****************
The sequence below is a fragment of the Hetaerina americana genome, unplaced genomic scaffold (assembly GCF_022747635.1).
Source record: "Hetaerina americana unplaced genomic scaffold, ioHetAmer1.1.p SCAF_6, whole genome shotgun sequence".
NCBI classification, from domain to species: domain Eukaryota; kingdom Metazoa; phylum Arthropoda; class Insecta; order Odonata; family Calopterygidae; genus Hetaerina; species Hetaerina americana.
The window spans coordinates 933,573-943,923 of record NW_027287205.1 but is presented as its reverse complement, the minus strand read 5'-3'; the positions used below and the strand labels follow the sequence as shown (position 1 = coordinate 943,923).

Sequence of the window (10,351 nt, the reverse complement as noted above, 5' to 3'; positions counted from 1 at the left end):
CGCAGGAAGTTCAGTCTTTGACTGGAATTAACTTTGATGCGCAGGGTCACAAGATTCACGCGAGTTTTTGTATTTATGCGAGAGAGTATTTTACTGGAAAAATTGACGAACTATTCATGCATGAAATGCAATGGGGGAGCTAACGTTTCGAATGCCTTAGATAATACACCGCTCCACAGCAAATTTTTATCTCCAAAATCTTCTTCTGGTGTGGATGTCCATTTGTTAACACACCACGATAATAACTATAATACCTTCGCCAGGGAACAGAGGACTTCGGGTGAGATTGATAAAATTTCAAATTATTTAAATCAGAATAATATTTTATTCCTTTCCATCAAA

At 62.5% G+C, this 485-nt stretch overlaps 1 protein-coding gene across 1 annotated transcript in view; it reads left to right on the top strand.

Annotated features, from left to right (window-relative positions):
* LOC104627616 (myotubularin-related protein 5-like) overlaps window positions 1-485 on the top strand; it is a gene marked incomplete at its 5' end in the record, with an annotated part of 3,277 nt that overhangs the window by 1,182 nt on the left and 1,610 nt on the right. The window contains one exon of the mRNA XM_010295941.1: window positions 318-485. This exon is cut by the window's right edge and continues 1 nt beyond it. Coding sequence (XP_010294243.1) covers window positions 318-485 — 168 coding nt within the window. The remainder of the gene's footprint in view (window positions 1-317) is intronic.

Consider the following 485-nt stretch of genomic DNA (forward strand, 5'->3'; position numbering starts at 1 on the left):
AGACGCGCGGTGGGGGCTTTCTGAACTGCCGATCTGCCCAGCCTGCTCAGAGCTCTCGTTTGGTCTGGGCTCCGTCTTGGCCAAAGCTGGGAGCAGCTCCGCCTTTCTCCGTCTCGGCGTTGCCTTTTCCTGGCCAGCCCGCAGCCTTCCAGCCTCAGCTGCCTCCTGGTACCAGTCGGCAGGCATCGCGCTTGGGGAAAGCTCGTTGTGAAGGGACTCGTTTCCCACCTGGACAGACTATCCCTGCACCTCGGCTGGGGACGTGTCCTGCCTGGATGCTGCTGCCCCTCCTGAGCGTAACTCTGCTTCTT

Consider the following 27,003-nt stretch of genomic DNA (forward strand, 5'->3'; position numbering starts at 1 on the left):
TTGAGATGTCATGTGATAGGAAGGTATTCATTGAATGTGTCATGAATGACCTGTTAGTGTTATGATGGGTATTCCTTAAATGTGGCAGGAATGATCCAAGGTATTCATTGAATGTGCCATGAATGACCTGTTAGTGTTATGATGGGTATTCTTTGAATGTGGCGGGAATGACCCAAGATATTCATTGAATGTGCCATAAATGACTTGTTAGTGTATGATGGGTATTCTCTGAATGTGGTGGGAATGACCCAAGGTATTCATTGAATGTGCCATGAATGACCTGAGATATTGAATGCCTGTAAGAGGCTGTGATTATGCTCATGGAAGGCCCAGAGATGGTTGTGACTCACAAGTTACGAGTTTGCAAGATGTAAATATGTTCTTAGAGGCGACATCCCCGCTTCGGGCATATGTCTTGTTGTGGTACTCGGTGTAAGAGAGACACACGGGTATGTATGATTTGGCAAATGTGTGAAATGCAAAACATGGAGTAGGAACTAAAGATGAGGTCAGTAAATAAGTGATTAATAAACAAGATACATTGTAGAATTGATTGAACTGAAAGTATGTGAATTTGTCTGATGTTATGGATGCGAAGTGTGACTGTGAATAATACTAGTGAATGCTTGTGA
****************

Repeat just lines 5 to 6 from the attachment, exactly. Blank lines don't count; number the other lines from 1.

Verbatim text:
Sequence of the window (10,351 nt, the reverse complement as noted above, 5' to 3'; positions counted from 1 at the left end):
CGCAGGAAGTTCAGTCTTTGACTGGAATTAACTTTGATGCGCAGGGTCACAAGATTCACGCGAGTTTTTGTATTTATGCGAGAGAGTATTTTACTGGAAAAATTGACGAACTATTCATGCATGAAATGCAATGGGGGAGCTAACGTTTCGAATGCCTTAGATAATACACCGCTCCACAGCAAATTTTTATCTCCAAAATCTTCTTCTGGTGTGGATGTCCATTTGTTAACACACCACGATAATAACTATAATACCTTCGCCAGGGAACAGAGGACTTCGGGTGAGATTGATAAAATTTCAAATTATTTAAATCAGAATAATATTTTATTCCTTTCCATCAAA